Knowing who your competitors are, the products they sell, the prices they charge, and the value that they add is critical to designing your product offerings. Search out and seize opportunities to be unique in your product mix. Add products that allow you to add value and differentiate yourself from the competition.

The products large retailers infuse into the market can help substantiate the value of your product offerings as well as create opportunities for the sale of related products.


Don’t fear big box retailers. Possible methods to differentiate your store from large retail chains are endless. In fact, the products these large retailers infuse into the market can help substantiate the value of your product offerings as well as create opportunities for the sale of related products. Watch for the chance to offer products that add value to or even fix popular big box goods.

Here are some examples of ways that a smaller backyard retail store might leverage sales made by larger retailers.

  • Offer a reasonably priced pump and filter set that replaces the inadequate circulation systems included with many above ground pool kits.
  • Stock replacement filter cartridges, covers, or even parts for the brands of pools and spas found at the local big box store.
  • Earn the recurring revenue stream that accompanies a large retailer’s spa sale by creating a new spa owner care product kit and teaching the customer how to use it.
  • Help customers to improve the cooking results from their standard charcoal grill by teaching them to use your specialty charcoal, rubs, cooking tools, etc.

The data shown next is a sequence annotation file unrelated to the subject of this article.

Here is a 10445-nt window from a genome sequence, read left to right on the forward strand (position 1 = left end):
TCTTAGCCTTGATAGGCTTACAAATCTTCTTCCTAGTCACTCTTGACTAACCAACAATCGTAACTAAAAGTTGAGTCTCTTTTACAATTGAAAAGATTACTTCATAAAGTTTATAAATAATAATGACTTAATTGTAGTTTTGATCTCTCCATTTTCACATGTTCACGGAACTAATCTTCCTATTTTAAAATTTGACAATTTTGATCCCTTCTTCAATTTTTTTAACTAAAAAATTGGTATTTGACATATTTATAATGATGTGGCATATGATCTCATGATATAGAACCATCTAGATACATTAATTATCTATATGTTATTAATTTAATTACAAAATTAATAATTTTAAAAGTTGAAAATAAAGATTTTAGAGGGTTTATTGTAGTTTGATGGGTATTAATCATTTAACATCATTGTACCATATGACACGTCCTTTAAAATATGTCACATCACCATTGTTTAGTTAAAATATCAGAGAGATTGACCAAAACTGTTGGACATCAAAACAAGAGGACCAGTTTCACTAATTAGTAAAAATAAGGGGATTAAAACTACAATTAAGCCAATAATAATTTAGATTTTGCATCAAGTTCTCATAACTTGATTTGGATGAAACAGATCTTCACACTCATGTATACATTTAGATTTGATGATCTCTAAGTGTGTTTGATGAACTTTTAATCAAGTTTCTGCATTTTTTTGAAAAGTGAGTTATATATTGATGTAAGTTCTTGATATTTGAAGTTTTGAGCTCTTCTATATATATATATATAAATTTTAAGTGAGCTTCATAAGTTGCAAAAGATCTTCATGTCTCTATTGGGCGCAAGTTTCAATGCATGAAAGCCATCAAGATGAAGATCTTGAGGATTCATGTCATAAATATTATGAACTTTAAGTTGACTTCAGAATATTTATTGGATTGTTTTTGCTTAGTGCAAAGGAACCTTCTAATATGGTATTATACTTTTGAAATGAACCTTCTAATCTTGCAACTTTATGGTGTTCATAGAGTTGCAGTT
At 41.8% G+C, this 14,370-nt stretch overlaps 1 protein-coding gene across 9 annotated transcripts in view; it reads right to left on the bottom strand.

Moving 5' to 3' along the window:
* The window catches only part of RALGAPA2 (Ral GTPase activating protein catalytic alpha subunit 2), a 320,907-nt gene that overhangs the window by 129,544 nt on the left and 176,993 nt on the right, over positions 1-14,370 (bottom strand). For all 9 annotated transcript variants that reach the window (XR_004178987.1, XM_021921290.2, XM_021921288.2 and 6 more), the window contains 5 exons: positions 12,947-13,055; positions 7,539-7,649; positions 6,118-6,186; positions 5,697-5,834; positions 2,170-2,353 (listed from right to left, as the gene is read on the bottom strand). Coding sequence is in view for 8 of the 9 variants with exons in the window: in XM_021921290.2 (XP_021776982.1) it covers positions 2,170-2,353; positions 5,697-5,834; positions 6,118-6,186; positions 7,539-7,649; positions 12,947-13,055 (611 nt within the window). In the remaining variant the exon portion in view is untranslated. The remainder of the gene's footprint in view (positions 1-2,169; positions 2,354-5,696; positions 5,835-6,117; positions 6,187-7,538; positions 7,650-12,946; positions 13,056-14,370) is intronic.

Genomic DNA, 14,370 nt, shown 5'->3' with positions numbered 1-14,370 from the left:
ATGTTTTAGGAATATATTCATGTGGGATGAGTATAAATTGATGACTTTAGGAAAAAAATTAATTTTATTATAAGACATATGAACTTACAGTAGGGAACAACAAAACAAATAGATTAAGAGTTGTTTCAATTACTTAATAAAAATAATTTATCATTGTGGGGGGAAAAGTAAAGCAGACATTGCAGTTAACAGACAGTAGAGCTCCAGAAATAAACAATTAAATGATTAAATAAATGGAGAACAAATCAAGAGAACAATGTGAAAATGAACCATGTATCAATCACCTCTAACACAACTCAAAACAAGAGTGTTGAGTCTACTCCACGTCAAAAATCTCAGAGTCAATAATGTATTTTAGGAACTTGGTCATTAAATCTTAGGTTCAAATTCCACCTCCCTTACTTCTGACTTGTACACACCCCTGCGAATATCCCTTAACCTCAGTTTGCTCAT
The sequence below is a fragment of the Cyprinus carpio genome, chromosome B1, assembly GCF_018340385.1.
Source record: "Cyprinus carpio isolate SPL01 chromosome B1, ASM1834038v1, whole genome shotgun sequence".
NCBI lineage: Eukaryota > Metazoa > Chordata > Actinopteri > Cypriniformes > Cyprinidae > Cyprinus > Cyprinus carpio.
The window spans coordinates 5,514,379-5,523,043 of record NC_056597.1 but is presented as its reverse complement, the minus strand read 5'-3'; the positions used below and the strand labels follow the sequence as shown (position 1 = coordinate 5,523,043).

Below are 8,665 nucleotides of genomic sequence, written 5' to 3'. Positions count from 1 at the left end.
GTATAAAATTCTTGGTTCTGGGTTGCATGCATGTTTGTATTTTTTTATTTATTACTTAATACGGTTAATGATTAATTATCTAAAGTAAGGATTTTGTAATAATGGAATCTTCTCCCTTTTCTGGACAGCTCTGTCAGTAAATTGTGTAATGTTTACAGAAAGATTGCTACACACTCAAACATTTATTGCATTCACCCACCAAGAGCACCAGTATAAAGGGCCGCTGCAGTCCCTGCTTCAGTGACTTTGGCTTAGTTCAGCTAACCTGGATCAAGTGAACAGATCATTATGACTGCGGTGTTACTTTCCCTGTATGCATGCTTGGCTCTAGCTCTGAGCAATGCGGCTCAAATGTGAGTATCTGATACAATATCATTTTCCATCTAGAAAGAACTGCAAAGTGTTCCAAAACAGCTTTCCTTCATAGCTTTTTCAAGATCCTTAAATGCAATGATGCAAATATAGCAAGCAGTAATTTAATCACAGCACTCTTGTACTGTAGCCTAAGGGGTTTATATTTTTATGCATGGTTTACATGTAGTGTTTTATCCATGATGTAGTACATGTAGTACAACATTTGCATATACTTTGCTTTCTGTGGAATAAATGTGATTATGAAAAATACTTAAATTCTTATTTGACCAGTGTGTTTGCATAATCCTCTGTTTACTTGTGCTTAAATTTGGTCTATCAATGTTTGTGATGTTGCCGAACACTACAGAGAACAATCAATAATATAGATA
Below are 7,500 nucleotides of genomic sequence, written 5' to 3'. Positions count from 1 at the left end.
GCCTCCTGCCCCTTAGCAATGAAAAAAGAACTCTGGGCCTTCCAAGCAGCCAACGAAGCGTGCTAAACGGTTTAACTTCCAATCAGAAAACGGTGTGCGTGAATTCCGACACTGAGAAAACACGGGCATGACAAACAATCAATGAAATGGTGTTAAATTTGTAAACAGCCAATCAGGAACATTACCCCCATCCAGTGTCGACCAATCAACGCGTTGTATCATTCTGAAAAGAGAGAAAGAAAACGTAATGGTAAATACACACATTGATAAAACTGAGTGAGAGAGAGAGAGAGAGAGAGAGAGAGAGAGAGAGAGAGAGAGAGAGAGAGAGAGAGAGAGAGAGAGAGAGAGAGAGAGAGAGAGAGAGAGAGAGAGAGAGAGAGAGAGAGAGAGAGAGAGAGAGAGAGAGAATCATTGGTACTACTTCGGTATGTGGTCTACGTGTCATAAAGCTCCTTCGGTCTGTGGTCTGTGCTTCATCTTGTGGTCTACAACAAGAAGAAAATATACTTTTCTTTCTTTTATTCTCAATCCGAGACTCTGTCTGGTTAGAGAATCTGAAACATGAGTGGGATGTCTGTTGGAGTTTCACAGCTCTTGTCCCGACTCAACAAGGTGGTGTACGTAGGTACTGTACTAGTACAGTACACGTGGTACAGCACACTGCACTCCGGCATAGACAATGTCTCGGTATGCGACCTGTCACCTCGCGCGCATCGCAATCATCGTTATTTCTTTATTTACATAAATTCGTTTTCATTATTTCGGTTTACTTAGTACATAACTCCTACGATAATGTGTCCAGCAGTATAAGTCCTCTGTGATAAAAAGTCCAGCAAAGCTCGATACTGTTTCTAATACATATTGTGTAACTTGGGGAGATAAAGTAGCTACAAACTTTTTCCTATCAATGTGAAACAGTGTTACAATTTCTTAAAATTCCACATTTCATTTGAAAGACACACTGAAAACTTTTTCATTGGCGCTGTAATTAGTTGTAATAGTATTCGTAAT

Product Fit

Be sure to choose products that fit your business type, who you are as a company, and how you want to be perceived in the market. Consider your mission statement, core company values, and marketing messages when selecting products. Even an item with strong demand and good margins but doesn’t fit what you are as a company can do more harm than good.

Even an item with strong demand and good margins but doesn’t fit what you are as a company can do more harm than good.


Product quality is important to assess, especially when you’re working to maintain a reputation as a source for high-end products/service and to build a continuous stream of revenue from each customer. One of the best ways to do this is to build customer trust by maintaining a consistent level of quality across all products.

A key to having a successful business is to know your products and to believe in the merchandise you’re selling. If you don’t believe in the product yourself, then you probably won’t be successful at selling it. Take the time to plan and you’ll find products that complement your offerings and meet the needs of your target market.